Introductory note: This is an instalment of my recollections of the World Cup, which undeniably are wildly misplaced on a blog meant to bitterly berate the works of accomplished writers, but my own lack of commitment has meant that I’m doing this instead. If you want some context for the following few paragraphs, I can recommend The Arrival: Part 1 or The Arrival: Part 2. Honestly, reading just one of them should be enough, I mostly just whinge about the hostel landlady in both of them anyway.
It is amazing how much purpose football can give you. In all of England, in certain parts of Norway, and I’m sure everywhere else, matchday is a day. Football is not something that happens over the course of 2×45 minutes, you dedicate 8-10 hours to it, incapacitating you to get anything else done. I’ve lived in and around the Highbury area in North London for three and a half years now, and even though I’m not an Arsenal fan, I love being around on Matchday. The streets are full of people intoxicated on anticipation (And alcohol), shopkeepers will ask you for your predictions on the game, even if you’re not sporting any football gear, the local pubs are packed on the one day of the week that keeps them floating for the six days when there are hardly any customers. Matchday drives local economies throughout the world, as people are making sure to make a day of it, supporting not only pubs, but cafes, restaurants and grocery shops as well. It makes me wonder how American sports teams can just move from one city to another, and how devastating the consequences for the local community must be. I love North London, but I don’t think I would live there if it weren’t for all the things that are there thanks to the football. Or for the Matchday, the only weekly appointment people will show up to four hours early, both to enjoy themselves and to spread joy in the streets of a community that would be unrecognisable without it.
Even when I’m nowhere near the centre of Matchday, I can still feel it. I plan my day around it, be it at home, in a pub, or out with friends who will either partake in my Matchday rituals, or find themselves being abandoned. That being said, normally I only feel that sense of purpose myself when Liverpool is playing. But during the World Cup, it’s every day, pretty much regardless of the games. Am I particularly invested in the outcome of Belgium-Tunisia? Am I fuck. But I know that every kick of the ball is a piece of football history, a part of The Beautiful Game’s heritage that will be passed on. Even before the game started, I knew that long after I die, there will be some obsessive weirdo out there who will know the exact score of Belgium-Tunisia in Moscow on 23rd June 2018. That knowledge provides an incredible sense of purpose. I’m sure I would have enjoyed sitting in the middle of Kazan’s high street Ulitsa Baumana, drinking beer in the sunshine with my two travel companions regardless, but knowing that this was Matchday during the World Cup made it euphoric, even though this wouldn’t be one of the games we went to, and even after minimal sleep the previous 30 hours and having just fallen victim to a partially successful hostel scam.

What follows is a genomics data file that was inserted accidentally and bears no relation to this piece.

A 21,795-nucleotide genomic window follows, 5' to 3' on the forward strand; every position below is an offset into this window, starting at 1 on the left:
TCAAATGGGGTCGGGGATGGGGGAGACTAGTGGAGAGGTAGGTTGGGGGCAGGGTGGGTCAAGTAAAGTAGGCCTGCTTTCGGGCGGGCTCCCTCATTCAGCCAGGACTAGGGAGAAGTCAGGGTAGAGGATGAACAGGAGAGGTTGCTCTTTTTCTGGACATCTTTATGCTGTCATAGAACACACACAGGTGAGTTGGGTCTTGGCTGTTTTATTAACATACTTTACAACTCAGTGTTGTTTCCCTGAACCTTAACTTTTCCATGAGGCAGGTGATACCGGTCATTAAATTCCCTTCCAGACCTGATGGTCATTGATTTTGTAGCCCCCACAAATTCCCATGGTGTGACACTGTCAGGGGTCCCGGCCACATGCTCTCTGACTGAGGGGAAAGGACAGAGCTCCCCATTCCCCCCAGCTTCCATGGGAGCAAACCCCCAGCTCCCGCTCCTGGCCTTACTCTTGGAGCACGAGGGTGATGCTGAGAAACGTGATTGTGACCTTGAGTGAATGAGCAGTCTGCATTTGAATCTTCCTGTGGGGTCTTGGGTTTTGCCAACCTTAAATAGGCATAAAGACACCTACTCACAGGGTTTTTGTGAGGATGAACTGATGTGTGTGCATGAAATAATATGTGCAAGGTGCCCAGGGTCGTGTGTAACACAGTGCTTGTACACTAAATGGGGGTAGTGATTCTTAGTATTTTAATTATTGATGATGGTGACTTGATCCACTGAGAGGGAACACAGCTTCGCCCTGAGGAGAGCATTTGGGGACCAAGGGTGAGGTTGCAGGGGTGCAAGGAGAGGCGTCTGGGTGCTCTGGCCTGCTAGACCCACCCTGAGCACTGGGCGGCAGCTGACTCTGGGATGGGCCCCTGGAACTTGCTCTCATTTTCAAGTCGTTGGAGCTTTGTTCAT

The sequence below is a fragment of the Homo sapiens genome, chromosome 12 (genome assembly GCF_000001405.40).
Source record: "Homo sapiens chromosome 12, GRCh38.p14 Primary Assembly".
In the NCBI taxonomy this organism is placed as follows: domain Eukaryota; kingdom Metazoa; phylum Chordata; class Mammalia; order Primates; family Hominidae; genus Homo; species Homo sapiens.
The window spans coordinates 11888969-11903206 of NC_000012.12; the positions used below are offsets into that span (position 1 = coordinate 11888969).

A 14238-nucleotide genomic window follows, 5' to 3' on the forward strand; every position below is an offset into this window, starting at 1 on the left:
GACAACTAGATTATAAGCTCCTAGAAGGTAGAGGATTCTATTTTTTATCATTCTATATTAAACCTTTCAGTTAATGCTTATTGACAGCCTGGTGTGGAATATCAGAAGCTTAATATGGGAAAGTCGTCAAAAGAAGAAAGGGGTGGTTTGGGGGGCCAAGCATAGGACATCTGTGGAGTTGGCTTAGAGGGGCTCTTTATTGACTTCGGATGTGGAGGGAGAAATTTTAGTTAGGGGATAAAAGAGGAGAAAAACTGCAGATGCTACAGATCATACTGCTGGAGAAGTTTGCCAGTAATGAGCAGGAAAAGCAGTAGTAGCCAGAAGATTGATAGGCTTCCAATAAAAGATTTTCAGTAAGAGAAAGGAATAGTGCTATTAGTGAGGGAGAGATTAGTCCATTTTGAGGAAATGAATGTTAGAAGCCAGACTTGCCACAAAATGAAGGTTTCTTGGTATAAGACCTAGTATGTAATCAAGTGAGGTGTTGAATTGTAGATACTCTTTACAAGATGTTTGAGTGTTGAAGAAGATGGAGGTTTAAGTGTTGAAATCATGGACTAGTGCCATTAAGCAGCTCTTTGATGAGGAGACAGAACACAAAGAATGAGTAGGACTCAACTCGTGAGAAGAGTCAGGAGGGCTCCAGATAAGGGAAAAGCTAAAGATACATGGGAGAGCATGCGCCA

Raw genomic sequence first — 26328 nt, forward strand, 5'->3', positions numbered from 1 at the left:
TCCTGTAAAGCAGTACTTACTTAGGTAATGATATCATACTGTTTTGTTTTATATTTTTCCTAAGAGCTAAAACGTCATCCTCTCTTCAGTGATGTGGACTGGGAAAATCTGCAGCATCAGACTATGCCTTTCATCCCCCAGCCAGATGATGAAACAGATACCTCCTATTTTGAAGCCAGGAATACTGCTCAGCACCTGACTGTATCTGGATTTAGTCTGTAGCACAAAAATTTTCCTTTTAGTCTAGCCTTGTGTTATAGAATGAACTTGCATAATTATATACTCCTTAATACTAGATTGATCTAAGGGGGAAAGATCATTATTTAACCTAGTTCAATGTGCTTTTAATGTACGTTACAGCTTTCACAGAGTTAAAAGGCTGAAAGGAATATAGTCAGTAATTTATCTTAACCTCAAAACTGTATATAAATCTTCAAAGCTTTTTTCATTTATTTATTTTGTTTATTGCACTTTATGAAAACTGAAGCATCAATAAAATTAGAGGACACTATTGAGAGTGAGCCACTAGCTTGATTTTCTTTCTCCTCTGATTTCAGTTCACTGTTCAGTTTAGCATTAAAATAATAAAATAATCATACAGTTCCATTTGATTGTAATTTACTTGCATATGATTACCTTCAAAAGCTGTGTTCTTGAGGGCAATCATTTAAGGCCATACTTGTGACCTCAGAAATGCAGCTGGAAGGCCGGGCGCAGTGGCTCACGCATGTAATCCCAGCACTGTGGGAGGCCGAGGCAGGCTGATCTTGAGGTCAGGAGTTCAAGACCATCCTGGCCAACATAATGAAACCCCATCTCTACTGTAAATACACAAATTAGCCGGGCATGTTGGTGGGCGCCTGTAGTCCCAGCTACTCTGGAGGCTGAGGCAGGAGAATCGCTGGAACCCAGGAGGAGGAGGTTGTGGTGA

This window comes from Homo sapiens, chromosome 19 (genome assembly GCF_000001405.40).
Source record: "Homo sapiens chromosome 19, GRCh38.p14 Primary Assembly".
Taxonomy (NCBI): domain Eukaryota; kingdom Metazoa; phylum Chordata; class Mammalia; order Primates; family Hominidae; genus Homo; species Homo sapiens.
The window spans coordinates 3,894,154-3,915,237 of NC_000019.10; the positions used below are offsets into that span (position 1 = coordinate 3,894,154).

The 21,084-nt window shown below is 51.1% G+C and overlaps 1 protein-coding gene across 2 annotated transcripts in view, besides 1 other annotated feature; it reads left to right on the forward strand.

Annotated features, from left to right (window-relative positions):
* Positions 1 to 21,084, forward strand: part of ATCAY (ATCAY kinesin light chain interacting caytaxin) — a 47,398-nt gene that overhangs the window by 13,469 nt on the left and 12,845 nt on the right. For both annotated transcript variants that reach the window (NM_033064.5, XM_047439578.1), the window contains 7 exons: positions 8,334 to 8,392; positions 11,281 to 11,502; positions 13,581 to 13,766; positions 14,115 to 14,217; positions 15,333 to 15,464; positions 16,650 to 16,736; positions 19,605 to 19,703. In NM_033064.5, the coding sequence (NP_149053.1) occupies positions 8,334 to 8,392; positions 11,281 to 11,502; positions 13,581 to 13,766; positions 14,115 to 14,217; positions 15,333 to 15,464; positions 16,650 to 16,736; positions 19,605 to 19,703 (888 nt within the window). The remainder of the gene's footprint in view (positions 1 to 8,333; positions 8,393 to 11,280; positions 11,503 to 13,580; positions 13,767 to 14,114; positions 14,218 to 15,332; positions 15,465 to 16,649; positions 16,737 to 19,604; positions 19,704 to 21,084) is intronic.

Prior to the trip, I had done all the research I could on Kazan. Not because I’m a particularly fastidious traveller (I will refer you to the hostel debacle described in The Arrival: Parts 1 & 2), but just because I needed something to distract me from the agony of waiting for a World Cup to begin, especially one that I was going to witness in person. I sensed that Lars and Anders felt that I was taking some of the fun out of exploring the place. And there’s no denying that there is a lot to be said for serendipity, but the truth is that I couldn’t help it, it was a coping mechanism. Anyway, the most positive thing that came out of this was me always knowing where the closest pub with a TV screen was, potentially saving us from scurrying around 10 minutes before kick-off begging passers-by for information on where one might enjoy the pleasure of a game and a pint (Incidentally a scenario I had been in with Lars and Anders before, albeit in Bristol). So half an hour before Belgium-Tunisia, we calmly wandered down to Beerlozha at the bottom of Ulitsa Baumana, a pub rich in those two precious resources, beer and screens, according to the tourists guide I had pretty much memorised by heart.
The guides weren’t wrong. From the table we sat down by, we could see about three and a half screens, and the menu was filled with obscure, but very pleasant beer. There was also a glorious button on the table, that we could press to summon gorgeous Slavic women who attended to our beer-related needs. We gave a toast to the World Cup, the tourist guides and the glorious table button, before falling into observant silence as Belgium-Tunisia got underway.